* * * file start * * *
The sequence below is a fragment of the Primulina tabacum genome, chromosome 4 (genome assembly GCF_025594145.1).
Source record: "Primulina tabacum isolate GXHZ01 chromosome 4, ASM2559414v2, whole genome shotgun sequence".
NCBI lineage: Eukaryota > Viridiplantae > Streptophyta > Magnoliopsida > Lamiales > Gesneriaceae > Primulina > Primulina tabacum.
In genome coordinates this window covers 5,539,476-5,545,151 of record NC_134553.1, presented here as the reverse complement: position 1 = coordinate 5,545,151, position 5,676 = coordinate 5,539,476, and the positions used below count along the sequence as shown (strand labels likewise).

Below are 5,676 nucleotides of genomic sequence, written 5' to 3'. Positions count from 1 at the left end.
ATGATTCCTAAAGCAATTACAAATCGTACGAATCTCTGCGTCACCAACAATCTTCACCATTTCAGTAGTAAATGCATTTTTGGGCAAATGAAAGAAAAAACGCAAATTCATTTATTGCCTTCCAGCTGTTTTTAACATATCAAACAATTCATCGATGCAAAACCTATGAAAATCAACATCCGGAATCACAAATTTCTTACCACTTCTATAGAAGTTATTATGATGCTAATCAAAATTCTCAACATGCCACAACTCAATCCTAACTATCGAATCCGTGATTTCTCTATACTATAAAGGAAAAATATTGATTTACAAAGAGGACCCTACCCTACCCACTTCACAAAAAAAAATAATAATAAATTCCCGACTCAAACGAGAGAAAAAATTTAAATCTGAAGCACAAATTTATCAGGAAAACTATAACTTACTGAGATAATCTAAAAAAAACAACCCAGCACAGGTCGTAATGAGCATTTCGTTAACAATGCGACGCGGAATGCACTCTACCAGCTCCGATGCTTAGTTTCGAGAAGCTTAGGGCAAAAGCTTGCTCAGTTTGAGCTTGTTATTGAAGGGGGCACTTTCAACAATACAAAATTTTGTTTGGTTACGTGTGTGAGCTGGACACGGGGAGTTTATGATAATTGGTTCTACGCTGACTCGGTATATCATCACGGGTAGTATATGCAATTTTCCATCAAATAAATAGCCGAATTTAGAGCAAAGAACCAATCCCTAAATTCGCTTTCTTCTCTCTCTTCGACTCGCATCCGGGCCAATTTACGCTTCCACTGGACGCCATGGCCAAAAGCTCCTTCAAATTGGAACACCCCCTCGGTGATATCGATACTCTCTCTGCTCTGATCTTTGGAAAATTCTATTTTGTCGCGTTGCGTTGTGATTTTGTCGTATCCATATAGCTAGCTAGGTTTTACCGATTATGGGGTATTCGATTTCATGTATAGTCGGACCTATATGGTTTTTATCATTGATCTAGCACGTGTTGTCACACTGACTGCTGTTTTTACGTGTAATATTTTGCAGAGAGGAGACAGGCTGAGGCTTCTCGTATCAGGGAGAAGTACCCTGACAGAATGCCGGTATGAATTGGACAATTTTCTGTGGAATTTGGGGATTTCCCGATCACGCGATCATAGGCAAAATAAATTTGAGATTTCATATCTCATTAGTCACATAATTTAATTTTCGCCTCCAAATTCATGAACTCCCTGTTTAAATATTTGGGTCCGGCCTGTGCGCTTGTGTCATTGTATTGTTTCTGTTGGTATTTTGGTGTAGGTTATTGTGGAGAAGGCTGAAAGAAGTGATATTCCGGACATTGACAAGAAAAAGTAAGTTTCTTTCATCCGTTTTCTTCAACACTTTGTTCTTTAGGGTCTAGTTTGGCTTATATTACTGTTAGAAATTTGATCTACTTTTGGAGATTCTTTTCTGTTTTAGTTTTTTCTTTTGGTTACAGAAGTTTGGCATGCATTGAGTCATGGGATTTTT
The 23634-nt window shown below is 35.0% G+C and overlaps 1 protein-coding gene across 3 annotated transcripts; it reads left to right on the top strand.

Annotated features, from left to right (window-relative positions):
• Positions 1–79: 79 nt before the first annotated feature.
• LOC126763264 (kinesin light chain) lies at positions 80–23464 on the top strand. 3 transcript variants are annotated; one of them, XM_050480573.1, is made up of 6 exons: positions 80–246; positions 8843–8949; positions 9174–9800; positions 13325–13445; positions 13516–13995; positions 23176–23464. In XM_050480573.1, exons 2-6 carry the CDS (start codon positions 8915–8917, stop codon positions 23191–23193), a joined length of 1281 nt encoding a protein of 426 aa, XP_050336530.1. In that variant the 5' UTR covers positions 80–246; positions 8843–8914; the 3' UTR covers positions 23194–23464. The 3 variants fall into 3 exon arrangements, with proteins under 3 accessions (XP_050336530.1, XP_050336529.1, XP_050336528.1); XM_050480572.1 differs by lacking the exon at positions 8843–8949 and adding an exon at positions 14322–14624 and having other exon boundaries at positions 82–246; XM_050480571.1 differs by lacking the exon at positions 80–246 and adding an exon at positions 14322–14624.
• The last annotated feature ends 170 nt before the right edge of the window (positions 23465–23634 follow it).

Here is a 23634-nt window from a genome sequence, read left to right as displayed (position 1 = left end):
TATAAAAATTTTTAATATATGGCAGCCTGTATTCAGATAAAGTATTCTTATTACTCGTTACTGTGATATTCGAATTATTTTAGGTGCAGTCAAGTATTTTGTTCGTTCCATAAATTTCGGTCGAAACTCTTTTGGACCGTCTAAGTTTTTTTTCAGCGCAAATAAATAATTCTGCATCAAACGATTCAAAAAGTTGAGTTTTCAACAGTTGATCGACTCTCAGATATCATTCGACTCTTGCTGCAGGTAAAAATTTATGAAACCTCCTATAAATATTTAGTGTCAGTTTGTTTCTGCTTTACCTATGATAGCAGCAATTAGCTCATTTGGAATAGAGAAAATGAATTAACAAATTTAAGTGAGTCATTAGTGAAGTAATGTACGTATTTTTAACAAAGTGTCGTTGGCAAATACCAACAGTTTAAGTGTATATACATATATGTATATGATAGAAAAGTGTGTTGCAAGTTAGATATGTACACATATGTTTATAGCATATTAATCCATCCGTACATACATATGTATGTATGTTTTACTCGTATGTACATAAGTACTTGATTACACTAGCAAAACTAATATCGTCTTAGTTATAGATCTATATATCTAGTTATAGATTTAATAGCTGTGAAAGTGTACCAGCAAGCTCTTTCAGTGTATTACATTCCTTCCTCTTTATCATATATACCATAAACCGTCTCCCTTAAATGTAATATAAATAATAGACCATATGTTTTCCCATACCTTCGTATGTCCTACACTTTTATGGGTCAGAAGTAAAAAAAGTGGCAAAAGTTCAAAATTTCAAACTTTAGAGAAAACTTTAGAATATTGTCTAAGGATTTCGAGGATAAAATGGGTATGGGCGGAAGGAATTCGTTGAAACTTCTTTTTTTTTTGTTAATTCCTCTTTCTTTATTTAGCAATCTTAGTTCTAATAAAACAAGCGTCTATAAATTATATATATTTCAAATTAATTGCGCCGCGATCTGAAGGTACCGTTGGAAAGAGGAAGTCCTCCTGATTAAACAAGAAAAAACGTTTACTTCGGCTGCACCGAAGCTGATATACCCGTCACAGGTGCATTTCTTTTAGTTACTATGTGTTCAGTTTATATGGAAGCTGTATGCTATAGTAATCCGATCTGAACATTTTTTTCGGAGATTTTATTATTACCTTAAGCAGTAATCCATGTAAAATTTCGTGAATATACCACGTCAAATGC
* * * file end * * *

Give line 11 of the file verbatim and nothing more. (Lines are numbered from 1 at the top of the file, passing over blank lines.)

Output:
• The last annotated feature ends 170 nt before the right edge of the window (positions 23465–23634 follow it).